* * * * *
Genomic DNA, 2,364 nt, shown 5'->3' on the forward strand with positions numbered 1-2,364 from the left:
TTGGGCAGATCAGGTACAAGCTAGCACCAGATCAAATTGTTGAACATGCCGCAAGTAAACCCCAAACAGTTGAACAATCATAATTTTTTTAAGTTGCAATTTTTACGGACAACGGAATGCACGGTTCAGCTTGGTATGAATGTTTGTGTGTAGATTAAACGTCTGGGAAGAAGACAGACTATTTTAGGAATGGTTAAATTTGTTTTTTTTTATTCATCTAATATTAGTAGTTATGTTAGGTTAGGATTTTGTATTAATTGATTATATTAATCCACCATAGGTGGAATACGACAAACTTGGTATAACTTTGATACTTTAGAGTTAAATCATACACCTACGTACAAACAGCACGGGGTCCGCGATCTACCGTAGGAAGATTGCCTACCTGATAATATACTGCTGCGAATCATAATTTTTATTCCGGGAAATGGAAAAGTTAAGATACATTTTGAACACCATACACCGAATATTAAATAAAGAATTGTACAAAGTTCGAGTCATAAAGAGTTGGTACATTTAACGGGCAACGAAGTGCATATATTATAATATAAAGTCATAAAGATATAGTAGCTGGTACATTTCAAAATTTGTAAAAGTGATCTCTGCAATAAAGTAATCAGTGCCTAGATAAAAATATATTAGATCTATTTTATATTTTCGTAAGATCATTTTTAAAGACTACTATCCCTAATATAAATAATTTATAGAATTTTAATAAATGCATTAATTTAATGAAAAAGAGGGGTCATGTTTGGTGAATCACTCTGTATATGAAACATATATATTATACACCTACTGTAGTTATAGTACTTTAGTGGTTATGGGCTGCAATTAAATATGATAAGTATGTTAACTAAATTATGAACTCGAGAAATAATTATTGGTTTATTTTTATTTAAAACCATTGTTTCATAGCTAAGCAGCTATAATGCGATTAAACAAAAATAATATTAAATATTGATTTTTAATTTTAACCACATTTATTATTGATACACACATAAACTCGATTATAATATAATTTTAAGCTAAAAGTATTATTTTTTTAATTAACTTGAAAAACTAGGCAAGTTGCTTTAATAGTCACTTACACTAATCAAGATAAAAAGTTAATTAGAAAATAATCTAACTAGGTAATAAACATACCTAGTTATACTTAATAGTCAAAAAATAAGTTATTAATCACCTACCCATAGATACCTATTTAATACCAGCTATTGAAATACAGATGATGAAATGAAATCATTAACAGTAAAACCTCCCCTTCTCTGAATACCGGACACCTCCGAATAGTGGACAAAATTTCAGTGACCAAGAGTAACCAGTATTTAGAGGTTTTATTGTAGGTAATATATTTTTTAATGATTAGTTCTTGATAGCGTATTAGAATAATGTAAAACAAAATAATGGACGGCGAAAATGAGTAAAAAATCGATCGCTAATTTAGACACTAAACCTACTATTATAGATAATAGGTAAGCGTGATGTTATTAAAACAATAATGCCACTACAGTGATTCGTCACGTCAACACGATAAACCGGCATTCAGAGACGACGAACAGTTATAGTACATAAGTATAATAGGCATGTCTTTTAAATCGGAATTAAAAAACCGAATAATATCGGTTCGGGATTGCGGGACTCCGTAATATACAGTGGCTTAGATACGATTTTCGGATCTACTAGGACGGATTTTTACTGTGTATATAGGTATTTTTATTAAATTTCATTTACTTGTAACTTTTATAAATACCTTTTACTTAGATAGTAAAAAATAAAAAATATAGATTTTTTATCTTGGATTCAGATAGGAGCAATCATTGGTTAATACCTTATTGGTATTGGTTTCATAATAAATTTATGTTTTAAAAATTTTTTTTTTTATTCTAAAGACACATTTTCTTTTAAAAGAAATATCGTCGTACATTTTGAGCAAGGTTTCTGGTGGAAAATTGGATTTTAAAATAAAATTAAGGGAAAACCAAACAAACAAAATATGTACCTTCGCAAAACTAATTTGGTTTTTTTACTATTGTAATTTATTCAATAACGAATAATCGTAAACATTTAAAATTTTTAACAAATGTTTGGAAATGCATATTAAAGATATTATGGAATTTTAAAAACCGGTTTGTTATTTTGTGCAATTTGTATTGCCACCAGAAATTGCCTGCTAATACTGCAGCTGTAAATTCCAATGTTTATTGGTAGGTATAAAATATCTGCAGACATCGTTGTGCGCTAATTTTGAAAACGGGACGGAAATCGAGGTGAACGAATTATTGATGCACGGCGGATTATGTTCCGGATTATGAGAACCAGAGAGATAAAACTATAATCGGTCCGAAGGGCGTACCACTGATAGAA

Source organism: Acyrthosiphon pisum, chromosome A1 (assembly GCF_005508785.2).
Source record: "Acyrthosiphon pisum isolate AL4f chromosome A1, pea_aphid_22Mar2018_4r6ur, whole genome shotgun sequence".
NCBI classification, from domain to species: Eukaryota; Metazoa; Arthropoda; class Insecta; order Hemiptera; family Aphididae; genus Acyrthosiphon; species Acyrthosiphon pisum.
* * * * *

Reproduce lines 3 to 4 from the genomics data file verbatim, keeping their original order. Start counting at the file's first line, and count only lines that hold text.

Source organism: Acyrthosiphon pisum, chromosome A1 (assembly GCF_005508785.2).
Source record: "Acyrthosiphon pisum isolate AL4f chromosome A1, pea_aphid_22Mar2018_4r6ur, whole genome shotgun sequence".